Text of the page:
The only way to meet the new demand was to introduce year-round soccer programming, which, in addition to Soccer for Success and middle school and high school soccer leagues, includes the Chelsea Piers indoor league and Asphalt Green Soccer Club. Since the opening of the mini-pitch just under three years ago, the teams have won over 10 championship titles across local leagues.
Even though they compete in other leagues, the teams that come from East Side preserve a key element of Soccer for Success. “The great thing about our program is no cuts,” says Coach Lou. “Everyone plays.”
The mini-pitch was officially unveiled in the summer of 2015, and the local community has witnessed a handful of positive changes since its opening.
For one, the mini-pitch has changed the landscape for the local community. “Soccer has become something really important for a lot of our inner-city youth,” says Monique. “Because of the field…we’re highlighted as the great school for soccer and the kids come to school and want to go to that school because of the soccer program.”
Children who apply to attend East Side even include their desire to join the soccer program in their applications. “We hear more and more in their letters and in their applications that they’re wanting to be on the soccer team, wanting to be part of the soccer program,” Mark says.
“There’s just so many kids who want to play soccer,” Charli says. “[The kids] who have been at East Side and have played a different sport, or no sport at all, see that soccer is such an inclusive sport. The pitch really brought everyone together to see that this is a school that takes soccer seriously and wants success, not just for the sport, but for the students who play it too.”
Christina reiterates that the kids have “become real fans of our team and the sport.”
While the mini-pitch has impacted the way the local community feels about soccer, it has been especially meaningful for the students at East Side.
“Before, the kids were playing on a dirt field and could barely see the ball because the dirt was kicking up and they really didn’t have any place to play,” Christina says. “Now, with Soccer for Success programming and the mini-pitch, they’re able to play afterschool and have leagues there.”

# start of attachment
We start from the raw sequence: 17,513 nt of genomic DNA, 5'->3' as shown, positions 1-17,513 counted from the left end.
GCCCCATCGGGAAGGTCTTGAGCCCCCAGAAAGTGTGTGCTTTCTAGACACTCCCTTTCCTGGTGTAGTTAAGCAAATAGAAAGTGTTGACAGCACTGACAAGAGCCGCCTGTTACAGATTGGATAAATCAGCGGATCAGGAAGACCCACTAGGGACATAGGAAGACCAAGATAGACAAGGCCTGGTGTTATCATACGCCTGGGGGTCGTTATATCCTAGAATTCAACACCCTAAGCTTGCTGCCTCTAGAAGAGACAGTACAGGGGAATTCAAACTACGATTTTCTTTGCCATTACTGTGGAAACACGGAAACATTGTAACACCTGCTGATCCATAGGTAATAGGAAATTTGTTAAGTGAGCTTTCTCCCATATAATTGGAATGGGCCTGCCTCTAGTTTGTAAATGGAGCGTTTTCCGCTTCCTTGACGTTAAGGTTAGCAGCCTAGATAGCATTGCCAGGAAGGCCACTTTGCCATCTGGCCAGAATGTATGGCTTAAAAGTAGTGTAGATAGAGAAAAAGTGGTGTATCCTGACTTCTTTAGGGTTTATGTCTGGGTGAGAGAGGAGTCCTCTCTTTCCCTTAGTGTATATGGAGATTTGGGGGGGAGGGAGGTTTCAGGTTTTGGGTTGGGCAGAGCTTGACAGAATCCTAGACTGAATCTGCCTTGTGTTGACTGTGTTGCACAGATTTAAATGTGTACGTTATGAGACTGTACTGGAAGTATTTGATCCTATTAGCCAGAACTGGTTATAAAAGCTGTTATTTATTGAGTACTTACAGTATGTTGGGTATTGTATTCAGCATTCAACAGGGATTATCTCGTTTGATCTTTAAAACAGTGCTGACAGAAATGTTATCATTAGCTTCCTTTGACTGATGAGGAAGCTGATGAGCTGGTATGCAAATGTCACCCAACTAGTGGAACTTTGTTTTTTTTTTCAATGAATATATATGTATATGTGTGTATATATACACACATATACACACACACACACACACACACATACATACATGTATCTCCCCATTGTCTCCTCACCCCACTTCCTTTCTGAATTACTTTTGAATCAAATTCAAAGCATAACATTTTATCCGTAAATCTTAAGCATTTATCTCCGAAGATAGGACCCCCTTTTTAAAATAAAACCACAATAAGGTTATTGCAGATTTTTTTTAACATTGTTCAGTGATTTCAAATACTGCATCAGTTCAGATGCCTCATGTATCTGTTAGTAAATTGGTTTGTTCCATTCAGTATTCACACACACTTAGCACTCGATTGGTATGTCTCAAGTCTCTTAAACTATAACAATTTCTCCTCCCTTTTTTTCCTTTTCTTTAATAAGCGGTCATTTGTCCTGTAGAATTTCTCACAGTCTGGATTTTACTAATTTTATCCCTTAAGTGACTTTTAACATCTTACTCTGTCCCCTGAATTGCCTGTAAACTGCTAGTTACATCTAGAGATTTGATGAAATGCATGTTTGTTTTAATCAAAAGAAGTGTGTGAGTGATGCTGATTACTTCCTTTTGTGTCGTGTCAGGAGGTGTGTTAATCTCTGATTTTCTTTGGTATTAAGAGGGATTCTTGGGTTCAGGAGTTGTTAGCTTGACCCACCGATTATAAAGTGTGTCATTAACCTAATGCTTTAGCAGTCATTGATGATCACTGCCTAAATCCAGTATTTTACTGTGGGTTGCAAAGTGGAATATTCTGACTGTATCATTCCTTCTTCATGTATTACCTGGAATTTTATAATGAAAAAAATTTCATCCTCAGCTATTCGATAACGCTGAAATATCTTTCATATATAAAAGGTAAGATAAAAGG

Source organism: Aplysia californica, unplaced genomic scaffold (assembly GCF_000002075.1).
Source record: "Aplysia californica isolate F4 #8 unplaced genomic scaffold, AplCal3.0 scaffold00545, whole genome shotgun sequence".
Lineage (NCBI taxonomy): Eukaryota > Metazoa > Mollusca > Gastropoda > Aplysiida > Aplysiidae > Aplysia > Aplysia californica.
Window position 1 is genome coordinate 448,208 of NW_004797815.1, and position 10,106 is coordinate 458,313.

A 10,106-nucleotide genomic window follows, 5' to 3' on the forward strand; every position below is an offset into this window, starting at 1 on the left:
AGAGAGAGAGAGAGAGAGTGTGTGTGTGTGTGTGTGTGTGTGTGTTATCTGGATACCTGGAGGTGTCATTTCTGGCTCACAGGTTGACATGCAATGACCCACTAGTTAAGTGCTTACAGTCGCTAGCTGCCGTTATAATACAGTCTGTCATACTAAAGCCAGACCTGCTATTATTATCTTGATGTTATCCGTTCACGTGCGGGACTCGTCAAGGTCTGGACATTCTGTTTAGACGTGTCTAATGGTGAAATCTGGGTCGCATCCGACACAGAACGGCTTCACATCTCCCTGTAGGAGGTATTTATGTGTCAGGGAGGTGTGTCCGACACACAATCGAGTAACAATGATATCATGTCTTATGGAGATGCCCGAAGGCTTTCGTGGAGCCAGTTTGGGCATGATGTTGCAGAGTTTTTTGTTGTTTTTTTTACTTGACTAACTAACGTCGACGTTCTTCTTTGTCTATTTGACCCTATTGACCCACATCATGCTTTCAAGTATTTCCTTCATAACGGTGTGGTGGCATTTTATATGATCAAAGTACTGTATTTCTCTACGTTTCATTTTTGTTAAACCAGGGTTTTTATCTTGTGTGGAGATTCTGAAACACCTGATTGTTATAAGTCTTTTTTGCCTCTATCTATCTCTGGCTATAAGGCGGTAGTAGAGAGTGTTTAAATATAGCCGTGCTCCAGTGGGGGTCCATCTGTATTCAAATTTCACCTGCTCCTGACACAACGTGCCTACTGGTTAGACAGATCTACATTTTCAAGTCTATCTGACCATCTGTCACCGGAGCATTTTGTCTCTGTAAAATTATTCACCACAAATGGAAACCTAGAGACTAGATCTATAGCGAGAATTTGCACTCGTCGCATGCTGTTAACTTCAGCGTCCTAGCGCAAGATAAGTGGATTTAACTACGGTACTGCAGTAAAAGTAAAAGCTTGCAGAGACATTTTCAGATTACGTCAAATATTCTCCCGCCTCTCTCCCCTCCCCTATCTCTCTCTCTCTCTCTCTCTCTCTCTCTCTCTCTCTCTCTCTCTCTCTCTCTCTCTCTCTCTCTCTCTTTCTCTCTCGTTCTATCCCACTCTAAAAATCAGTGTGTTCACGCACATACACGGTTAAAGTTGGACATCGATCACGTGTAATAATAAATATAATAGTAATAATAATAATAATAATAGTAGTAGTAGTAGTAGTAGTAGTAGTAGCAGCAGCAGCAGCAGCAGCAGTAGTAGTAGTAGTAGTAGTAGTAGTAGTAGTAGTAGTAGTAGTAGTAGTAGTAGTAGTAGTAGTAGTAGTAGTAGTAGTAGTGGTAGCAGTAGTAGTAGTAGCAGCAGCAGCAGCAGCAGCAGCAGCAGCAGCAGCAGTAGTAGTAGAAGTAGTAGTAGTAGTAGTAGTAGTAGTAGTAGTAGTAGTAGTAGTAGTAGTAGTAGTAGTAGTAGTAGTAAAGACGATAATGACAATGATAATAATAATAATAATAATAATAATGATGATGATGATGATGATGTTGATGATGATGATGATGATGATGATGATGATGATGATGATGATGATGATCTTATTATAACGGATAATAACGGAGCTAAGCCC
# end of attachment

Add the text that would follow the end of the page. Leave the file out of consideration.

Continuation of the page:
Not to mention that for a lot of these kids, stepping on the mini-pitch for Soccer for Success is their first experience playing soccer. “They line up in front of my office to get the ball and the jersey,” says Coach Lou. “Having a soccer ball that belongs to them means everything to them.”
“You see kids who have never played before [and] they’re starting to enjoy the sport,” says Charli. “Once you see a mixture of kids who have never played, and a coach who has been playing soccer his entire life, and kids who have played, and kids who are kind of in that middle ground…it really adds a sense of inclusivity…it’s a place where everyone can play.”
“Inner-city kids don’t get enough opportunities to be outside and playing,” says Monique, “and if we can actually organize that to happen for them and they’re having fun, then it’s a perfect win-win.”
The Safe Places to Play mini-pitch at East Side Community High School is an accessible, inclusive, and safe place for members of the community to come together and play the world’s game. Help us bring these opportunities to more kids across the country. Visit itseveryonesgame.org to get involved.